Angels in America Part One Millennium Approaches by Studio 58
Until October 16th
Simply astonishing the talent of these students with this remarkable play under some stellar direction.
The AIDS crisis of the 80’s is almost a curious footnote to young people today who cannot grasp how frightening this mysterious killer was. Many plays of the time period that dealt with the issue now seem dated (I am looking at you RENT and As Is) but Tony Kushner’s self described fantasia is wonderfully constructed and it’s themes of politics, religion and family makes it resonate still. It is little wonder it won the Pulitzer Prize, (yea, I know, so did RENT).
Three interweaving stories make up the threads of this quilt – two couples in crisis and real life closeted republican Roy M. Cohn and the story weaves in hallucinations, dreams and ghosts in the tale.
Okay before I go I have to speak of the young actors in this play. Studio 58 is recognized as one of the top acting training programs in the country and that was evident in this production the featured the 4th , 5th and 6th term students. Their average age is mid to late 20’s and here they have to play characters 10 to 40 years older and in some cases the opposite gender and damn if most of them didn’t knock it out of the park.
Mason Temple plays the closeted Mormon lawyer Joe Pitt being head hunted by Washington. He heartbreakingly mixes the pious righteousness of the faithful with the shame his religion makes him feel about his sexuality. As his Valium addicted and hallucinating wife Harper, Elizabeth Barrett blends the depressing madness with joyful curiosity that makes her infinitely watchable.
Brandon Bagg is sublime in the impulsive nature of one of the most complex characters who is challenging to like in modern theatre. Louis abandons his long time lover who has developed AIDS related symptoms and while wracked with guilt he starts to playfully flirt with Joe who finds him crying in the bathroom. His abandoned lover Prior is portrayed with haunted anguish in a a multi-layered performance by Julien Galipeau.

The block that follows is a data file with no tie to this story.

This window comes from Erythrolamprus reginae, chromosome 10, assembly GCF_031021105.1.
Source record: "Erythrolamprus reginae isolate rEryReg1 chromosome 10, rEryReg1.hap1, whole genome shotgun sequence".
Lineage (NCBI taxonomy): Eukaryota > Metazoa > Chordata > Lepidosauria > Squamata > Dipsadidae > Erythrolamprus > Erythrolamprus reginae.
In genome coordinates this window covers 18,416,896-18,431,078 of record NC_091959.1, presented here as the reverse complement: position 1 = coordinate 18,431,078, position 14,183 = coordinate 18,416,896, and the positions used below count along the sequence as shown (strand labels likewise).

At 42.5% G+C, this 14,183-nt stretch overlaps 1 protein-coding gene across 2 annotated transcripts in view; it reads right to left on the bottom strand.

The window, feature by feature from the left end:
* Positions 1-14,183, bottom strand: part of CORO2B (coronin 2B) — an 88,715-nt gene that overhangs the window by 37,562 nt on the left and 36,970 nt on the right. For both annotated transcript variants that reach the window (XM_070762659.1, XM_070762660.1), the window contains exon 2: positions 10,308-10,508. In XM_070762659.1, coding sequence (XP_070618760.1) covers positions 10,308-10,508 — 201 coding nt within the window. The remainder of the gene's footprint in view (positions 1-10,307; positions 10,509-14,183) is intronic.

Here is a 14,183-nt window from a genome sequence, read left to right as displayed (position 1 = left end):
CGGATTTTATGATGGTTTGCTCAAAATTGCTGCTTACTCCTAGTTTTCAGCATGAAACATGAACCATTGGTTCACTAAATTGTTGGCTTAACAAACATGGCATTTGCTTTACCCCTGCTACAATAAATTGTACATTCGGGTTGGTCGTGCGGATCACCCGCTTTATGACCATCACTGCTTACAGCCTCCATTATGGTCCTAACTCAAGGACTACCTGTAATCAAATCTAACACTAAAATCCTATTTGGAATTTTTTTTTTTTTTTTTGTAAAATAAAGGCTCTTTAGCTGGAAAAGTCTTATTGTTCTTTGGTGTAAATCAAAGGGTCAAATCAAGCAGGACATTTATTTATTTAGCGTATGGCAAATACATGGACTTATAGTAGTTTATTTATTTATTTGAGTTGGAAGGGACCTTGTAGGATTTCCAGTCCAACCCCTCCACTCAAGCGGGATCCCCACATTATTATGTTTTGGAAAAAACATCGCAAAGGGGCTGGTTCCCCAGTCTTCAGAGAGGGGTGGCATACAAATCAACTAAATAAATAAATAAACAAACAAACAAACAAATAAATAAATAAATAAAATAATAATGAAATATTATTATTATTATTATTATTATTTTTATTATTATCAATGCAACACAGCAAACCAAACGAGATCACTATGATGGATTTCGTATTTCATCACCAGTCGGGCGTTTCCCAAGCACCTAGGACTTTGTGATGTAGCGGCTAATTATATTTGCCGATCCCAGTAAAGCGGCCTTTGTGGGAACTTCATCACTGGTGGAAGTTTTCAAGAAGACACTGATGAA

Conor Stinson O’Gorman gives a completely mesmerizing performance of hateful Roy M. Cohn. He is full of the intimidating bluster as the bullying politician, but he fills the internal life of the man with subtle vulnerability, like when he gently draws his hand back after being rebuffed on a vaguely sexual overture or simmering with shock before bellowing at his doctor that he can’t have AIDS because he has “clout” and “power”.
The entire cast under Rachel Peake’s assured direction gives remarkable performances. Kudos to all of them – Raylene Harewood, Lisa Baran, Krista Skwarok, Chloe Richardson, Zack Currie, Emily Doreen Wilson, Amanda Testini, Camille Legg, Stephanie Wong, Scott McGowan, Braiden Houle, Quinn Cartwright and Sabrina Auclair.
The set by the multi-awarding winning Drew Facey is two curved 12 foot high panels that twist, turn and spin around like a giant mix master shooting out set pieces as needed. Painted with clouds as the turmoil for the characters builds the spinning fittingly brings to mind a hurricane.
The costumes by Amy McDougall are wonderfully period and with flourishes of fancy playfulness with the dream characters and the sound design by Malcolm Dow is powerfully summoning but ominous.
This is a challenging three-hour opus and although the pacing in act two faltered a couple of times these students should feel incredibly proud of what they have here. Angels In America Part One: Millennium Approaches is a rich and detailed fantasy in real world hate and hope. I was transported with wonder and moved to tears. Thank you Racheal Peake and Studio 58.
For the first time since Expo 86, the monumental Chinese drama, Lao She’s Teahouse, will be staged locally at the Centre in Vancouver for Performing Arts (Nov. 10 and 11). The signature work of the Beijing People’s Art Theatre, one of China’s premier national theatre companies, chronicles 50-years of turbulent history – from the fall of the Qing Empire in 1898 to the defeat of the Kuomingtang in 1948. The timeless tale is told from within a Chinese teahouse – a traditional hotbed of political discourse, economic turmoil, and social upheaval.
Teahouse was written in 1957 by lauded playwright Lao She (1899-1966), of the most significant figures of 20th century Chinese literature. This revival brings a restored version of the original set and ensemble cast of more than 60 to our city. Some of Chinese cinema’s hottest stars are featured, including lead actors – Liang Guanhua, Pu Cunxin, and Yang Lixin – the equivalent of Christopher Plummer or Ben Kingsley for Western audiences.
This is a rare chance to see this great work in a grand venue.
David C. Jones